Cabezon County is located 20 miles west of the town of San Ysidro. The main attraction of the area is Cabezon Peak, which is at an elevation of 7,785 feet. Cabezon Peak and Cerro Cuate are actually a volcanic necks much like Devils Tower in Wyoming, but on a smaller scale.
To the north is Mesa San Luis, this area offers cliffs and sandstone canyons. Mesa Crotalo is found on the western edge of this area, this area offers open grasslands divided by a series of sandstone mesas. To the south Mesa Chivato rises sharply and tops out at over 8,000 feet. This now pine forest covered mesa is actually a lave flow that erupted from Mount Taylor millions of years ago. The eastern edge of Cabezon County is the Ojito unit. This area also know as the Blanco Mesa area offers badlands, box canyons, and a diverse flora and fauna area. It is also in the Ojito area that one of the largest dinosaur skeletons ever discovered was found.
The Rio Puerco flows through Cabezon Country, passing close by Cerro Cuate before making a dramatic bend to the south. Three of this region's major drainages, La Cañada Santiago, La Cañada de la Leña, and Arroyo Chico, all join the Rio Puerco as it winds through the Cerro Cuate unit. Sections of Arroyo Chico are a perennial stream and support riparian habitat.
Grasslands, juniper dotted grasslands, pinyon-juniper woodlands, old growth ponderosa pine, and riparian habitats are all represented in Cabezon Country. The Rio Puerco region is a vital biotic link between the Colorado Plateau and the Southern Rockies, providing habitat and dispersal corridors for far ranging species such as the mountain lion. The Rio Puerco, which traverses the area, is also a major tributary of the Rio Grande. As such, it is a key riparian corridor in an otherwise arid landscape.
The Rio Puerco basin is home to approximately 282 species of vertebrate animals including nearly 200 species of birds, 38 species of amphibians and reptiles, 1 species of fish, and 66 species of mammals. Large elk herds graze in the forests of Mesa Chivato and winter in the valleys of the Cabezon Country. Also present in here are black bear, mountain lion, bobcat, gray fox, mule deer, pronghorn, Gunnison's prairie dog, badger, porcupine, and a variety of reptiles, including collared lizards. Because of the presence of prairie dogs, the area is also potential habitat for the endangered black-footed ferret. Three special-status plant species, Knight's milkvetch, Wright's pincushion cactus and grama grass cactus, can be found in the area.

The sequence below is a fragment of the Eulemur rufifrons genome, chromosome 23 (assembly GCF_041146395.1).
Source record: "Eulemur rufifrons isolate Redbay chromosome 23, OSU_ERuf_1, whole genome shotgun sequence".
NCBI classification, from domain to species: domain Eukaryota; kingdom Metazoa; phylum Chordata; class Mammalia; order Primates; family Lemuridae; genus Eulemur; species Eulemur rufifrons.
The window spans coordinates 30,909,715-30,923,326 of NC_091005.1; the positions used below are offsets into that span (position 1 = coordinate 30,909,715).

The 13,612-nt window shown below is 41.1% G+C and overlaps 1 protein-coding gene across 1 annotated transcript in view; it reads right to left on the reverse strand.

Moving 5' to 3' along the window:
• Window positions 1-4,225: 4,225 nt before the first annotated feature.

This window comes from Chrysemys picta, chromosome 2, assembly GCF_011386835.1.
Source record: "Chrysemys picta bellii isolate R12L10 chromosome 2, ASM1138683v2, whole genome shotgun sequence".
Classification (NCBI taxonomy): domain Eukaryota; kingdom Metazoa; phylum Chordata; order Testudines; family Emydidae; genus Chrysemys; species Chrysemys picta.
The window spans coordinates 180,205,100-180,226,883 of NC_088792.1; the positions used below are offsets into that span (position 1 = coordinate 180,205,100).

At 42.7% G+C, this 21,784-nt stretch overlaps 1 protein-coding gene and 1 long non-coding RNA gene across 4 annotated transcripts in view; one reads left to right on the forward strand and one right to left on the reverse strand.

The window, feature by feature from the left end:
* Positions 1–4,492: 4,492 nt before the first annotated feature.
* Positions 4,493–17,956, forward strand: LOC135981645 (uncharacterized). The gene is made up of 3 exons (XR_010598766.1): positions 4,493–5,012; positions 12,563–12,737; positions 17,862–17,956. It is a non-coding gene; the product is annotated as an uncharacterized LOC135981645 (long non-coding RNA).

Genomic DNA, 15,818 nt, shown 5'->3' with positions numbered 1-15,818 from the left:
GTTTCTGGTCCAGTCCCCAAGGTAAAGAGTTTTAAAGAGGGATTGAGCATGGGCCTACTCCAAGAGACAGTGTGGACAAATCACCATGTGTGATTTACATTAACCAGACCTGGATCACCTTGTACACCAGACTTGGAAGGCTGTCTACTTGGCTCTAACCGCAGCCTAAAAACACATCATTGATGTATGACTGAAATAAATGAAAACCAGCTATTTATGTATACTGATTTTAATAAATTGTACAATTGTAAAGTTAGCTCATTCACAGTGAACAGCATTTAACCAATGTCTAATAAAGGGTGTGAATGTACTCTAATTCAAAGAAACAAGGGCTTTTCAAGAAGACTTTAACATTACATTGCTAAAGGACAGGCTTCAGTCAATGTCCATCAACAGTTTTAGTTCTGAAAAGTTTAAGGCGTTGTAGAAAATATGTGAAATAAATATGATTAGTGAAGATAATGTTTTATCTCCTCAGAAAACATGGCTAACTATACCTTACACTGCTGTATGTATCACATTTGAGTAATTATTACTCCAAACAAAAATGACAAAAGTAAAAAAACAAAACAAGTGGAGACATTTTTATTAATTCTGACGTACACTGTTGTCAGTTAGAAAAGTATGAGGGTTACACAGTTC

According to Navajo legend, Cabezon Peak is the head of a large giant that was slain by the Twin War Gods. Prehistoric cultural resources include numerous Paleo-Indian, Archaic, Navajo, and Pueblo sites. A Chacoan shrine rests atop Cabezon Peak and petroglyphs exist on canyon walls. This area is also home to current sacred and religious sites of the Zia, Jemez, and Santa Ana Pueblos.
In Spanish, El Cabezon, means "the big head." Cerro Cuate is named for the Spanish word "cuate", which means "twins," referring to the pair of rugged peaks that grace the top of this volcanic plug. Spanish cultural sites are also found in this area. These sites include the historic town of Cabezon with a century-old church that is still in use today. There are also numerous remnants of abandoned homesteads along the banks of the Rio Puerco.
From Albuquerque take I-25 North. Exit off the freeway at the Bernalillo/Placitas exit (exit 242). Travel West on US 550 for 22 miles. You will pass through the town of San Ysidro, and the single small gas station is your last chance for gasoline and snacks. Continue on US 550 for another 19 miles. Here you will be looking for a sign that says "San Luis, Cabezon, Torreon". Take a left onto NM 279. Travel a little over 8 miles passing through the village of San Luis. Soon you will come to a point where the pavement goes right and in front of you is a dirt road. Continue forward on the dirt road for another 4 miles. When you reach 4 miles you will come to a fork, go left, this will take you across the Rio Puerco and into a slight canyon. You will drive up and out of the canyon and onto the broad grass plains of the Cabezon County Wilderness. Please be aware that all of this area from where the dirt road begins is open range land, and cow or horse crossings are very frequent.
There are six wilderness study areas designated by the BLM in the Cabezon Wilderness Study Area. One of them Ignacio Chavez has been called " one of the most diverse and productive wildlife habitats in northwestern New Mexico". Several sandstone cliff areas are protected due to raptor nesting, and several parts of the Ojito area is protected due to its cultural and paleontological value.